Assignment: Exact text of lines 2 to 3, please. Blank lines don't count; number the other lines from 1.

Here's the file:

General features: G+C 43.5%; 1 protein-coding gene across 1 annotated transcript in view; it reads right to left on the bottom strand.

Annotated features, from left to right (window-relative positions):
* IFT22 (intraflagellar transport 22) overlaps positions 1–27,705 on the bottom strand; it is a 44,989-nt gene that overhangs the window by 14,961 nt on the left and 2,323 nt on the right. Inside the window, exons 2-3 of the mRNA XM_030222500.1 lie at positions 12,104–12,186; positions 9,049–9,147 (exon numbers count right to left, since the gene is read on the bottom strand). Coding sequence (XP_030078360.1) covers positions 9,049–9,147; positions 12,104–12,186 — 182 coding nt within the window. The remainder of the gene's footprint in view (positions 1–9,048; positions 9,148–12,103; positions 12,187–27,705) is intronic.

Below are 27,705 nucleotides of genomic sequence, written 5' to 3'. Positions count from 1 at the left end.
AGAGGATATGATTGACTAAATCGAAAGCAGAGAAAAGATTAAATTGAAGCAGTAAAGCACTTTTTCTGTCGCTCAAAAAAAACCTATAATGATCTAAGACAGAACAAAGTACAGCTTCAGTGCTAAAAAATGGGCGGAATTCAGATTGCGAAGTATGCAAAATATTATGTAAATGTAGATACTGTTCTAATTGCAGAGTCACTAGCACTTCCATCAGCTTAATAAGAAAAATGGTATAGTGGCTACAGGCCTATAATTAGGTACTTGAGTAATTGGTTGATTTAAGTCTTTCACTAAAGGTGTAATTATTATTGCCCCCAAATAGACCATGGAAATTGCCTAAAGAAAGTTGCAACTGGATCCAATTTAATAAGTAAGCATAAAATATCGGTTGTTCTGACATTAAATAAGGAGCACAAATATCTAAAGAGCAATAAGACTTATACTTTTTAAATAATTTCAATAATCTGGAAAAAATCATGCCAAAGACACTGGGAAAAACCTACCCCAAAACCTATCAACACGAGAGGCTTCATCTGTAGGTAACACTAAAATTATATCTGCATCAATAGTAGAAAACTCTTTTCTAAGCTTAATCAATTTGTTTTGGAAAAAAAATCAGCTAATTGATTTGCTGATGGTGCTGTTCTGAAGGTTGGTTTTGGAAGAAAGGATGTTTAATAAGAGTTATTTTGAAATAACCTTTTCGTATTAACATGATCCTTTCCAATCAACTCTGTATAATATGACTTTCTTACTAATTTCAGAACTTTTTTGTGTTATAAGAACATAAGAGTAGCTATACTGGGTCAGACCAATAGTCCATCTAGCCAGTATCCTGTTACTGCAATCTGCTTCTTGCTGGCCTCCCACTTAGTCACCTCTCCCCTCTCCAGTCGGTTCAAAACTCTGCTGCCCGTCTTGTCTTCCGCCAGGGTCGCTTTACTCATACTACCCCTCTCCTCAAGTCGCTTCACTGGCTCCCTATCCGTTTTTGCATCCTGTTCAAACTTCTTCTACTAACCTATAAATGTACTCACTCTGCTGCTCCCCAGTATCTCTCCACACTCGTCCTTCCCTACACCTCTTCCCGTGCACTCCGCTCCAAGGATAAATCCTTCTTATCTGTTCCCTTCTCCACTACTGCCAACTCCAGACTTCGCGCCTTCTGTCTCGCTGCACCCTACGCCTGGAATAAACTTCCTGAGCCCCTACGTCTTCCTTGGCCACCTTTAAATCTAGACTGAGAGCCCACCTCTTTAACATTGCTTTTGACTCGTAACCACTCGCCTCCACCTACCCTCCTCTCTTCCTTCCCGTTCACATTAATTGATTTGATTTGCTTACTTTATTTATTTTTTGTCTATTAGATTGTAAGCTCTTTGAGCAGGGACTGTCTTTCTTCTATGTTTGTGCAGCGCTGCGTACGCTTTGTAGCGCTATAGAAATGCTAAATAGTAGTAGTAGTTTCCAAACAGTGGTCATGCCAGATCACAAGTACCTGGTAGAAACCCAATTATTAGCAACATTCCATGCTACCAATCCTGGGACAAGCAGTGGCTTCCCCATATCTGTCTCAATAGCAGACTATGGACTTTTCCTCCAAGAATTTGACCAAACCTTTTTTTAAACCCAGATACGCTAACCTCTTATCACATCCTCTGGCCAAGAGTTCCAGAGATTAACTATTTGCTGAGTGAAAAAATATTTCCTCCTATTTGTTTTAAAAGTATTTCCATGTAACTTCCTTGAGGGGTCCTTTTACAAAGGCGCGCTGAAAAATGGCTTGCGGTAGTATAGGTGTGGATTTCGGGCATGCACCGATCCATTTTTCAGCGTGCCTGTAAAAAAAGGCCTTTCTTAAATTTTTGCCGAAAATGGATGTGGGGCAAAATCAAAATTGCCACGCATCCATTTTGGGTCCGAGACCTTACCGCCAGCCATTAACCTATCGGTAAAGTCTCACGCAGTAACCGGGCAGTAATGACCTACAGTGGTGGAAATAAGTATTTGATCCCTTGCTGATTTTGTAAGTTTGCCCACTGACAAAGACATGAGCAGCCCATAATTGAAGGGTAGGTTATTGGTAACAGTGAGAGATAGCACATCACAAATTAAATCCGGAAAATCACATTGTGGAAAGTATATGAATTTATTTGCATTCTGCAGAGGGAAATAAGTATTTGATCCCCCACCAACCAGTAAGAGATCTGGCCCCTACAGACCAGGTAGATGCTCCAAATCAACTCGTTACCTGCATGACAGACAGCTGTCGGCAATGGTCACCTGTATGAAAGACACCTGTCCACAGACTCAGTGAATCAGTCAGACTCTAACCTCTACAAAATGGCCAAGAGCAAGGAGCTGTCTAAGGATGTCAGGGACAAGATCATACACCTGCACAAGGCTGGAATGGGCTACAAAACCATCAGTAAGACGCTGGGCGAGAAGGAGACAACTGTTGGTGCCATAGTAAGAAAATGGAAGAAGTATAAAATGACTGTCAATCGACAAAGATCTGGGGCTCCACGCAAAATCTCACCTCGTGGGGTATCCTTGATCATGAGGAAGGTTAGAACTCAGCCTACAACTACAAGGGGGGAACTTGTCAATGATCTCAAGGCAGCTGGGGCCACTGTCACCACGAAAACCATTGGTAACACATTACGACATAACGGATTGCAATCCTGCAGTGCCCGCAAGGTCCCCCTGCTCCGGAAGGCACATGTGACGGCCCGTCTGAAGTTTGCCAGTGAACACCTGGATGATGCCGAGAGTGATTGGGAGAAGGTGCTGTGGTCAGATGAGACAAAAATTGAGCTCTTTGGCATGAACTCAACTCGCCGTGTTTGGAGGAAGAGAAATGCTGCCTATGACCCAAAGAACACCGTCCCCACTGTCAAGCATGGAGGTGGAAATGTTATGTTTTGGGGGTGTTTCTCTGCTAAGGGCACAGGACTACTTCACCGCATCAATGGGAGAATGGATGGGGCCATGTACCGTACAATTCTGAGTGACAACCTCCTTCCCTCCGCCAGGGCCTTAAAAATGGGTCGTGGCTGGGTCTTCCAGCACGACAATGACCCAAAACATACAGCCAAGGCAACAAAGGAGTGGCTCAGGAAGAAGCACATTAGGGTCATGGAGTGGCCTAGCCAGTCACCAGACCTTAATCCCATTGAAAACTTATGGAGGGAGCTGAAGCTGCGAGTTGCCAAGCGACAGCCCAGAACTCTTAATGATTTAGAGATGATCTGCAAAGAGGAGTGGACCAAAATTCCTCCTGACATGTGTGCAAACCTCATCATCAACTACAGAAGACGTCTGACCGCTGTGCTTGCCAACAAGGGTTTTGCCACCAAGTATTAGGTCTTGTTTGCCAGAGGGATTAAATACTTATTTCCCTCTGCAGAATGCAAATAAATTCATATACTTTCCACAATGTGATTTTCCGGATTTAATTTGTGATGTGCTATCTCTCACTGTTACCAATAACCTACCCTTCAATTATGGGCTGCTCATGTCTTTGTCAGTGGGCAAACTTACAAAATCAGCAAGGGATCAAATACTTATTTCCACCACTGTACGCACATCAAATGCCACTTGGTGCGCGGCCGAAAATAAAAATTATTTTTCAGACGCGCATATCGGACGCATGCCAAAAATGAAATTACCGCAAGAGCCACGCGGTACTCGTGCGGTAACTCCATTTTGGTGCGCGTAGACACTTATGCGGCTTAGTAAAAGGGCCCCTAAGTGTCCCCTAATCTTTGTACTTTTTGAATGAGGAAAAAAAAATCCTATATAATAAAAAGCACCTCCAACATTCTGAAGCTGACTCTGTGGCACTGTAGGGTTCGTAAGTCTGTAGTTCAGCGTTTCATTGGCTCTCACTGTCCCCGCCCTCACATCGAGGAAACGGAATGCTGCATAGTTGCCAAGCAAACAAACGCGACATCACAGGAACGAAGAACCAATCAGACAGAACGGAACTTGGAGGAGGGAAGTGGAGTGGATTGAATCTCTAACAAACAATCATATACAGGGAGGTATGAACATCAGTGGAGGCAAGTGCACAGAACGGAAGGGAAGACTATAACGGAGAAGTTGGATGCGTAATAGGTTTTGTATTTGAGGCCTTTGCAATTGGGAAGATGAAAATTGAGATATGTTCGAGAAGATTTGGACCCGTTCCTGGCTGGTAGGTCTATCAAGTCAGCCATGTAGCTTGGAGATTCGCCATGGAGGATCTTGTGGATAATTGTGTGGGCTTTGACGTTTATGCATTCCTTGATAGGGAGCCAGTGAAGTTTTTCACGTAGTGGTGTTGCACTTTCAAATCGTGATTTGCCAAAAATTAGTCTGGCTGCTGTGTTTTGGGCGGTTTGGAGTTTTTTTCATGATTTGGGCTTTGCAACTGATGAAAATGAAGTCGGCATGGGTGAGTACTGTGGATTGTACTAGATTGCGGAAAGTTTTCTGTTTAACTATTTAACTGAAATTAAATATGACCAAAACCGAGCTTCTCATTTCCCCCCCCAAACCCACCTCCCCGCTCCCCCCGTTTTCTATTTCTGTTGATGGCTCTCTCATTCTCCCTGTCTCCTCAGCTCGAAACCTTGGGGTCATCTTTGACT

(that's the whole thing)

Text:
Annotated features, from left to right (window-relative positions):
* IFT22 (intraflagellar transport 22) overlaps positions 1–27,705 on the bottom strand; it is a 44,989-nt gene that overhangs the window by 14,961 nt on the left and 2,323 nt on the right. Inside the window, exons 2-3 of the mRNA XM_030222500.1 lie at positions 12,104–12,186; positions 9,049–9,147 (exon numbers count right to left, since the gene is read on the bottom strand). Coding sequence (XP_030078360.1) covers positions 9,049–9,147; positions 12,104–12,186 — 182 coding nt within the window. The remainder of the gene's footprint in view (positions 1–9,048; positions 9,148–12,103; positions 12,187–27,705) is intronic.